Teaching and Learning Materials in Tajikistan: How Do They Align With Reading Research?

Rebecca Stone

Tajik teacher at chalkboardThe Quality Reading Project (QRP) works to improve reading skills among primary-grade students in Tajikistan and the Kyrgyz Republic through four main activities: (1) in-service teacher training; (2) increased availability of reading materials; (3) community support; and (4) government support. QRP covers 60% of the primary schools in each country.

This report describes a study that reviewed Tajikistan’s teaching and learning materials (TLM) for Grades 1–4. In Tajikistan, the Mother Tongue competencies are one of the core components of the TLM as they lay out what a child is expected to learn. These competencies in turn determine various other aspects of TLMs, such as curriculum, teacher training guides, and assessments. Therefore it is important that the competencies are reflective of the cognitive foundations of how children learn in general, and how they learn to read in Tajik in particular.

Key Findings

Major strides have been made to strengthen the Tajikistan Mother Tongue standards that are better aligned with research in key ways, namely:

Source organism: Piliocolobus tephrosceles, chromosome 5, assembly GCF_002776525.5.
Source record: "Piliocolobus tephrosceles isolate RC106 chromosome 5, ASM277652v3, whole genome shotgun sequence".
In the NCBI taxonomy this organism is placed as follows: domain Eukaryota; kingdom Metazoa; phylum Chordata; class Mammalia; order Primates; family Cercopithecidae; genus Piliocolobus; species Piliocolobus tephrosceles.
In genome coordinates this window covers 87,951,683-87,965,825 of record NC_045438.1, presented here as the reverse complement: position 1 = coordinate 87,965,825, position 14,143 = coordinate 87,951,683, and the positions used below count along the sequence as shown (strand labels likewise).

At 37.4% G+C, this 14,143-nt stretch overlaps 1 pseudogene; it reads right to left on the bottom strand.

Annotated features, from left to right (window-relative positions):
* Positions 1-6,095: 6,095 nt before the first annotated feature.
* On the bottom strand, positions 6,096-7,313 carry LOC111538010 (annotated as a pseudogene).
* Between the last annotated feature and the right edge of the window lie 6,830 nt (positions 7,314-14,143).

• A clearer match with reading research, in that there is a general, increasing complexity of reading skills through the grades and explicit mention of the five Big Skills
  • A focus on comprehension skills that are in line with the transparent orthography
  • Incorporation of significantly more general evidence-based pedagogical practices for how children learn best (in general, not reading specific), such as child-centered pedagogies, and this was apparent in the classroom as well
  • Several teaching methods and practices outlined in the Mother Tongue competency guides
  • A positive attitude toward the new competencies across all levels of education stakeholders

Next Steps

Key areas still exist where the implementation of these standards may fall short in producing the intended results. Primary among these is that a gap exists between the new competencies and all other TLM, including the textbook and assessment protocols (both summative and formative). Second, issues still remain in the confounding of certain variables (“fluency” and “comprehension” for instance). And, finally, the use of these competencies is only as good the training and continuous support teachers and educators receive on how to implement them.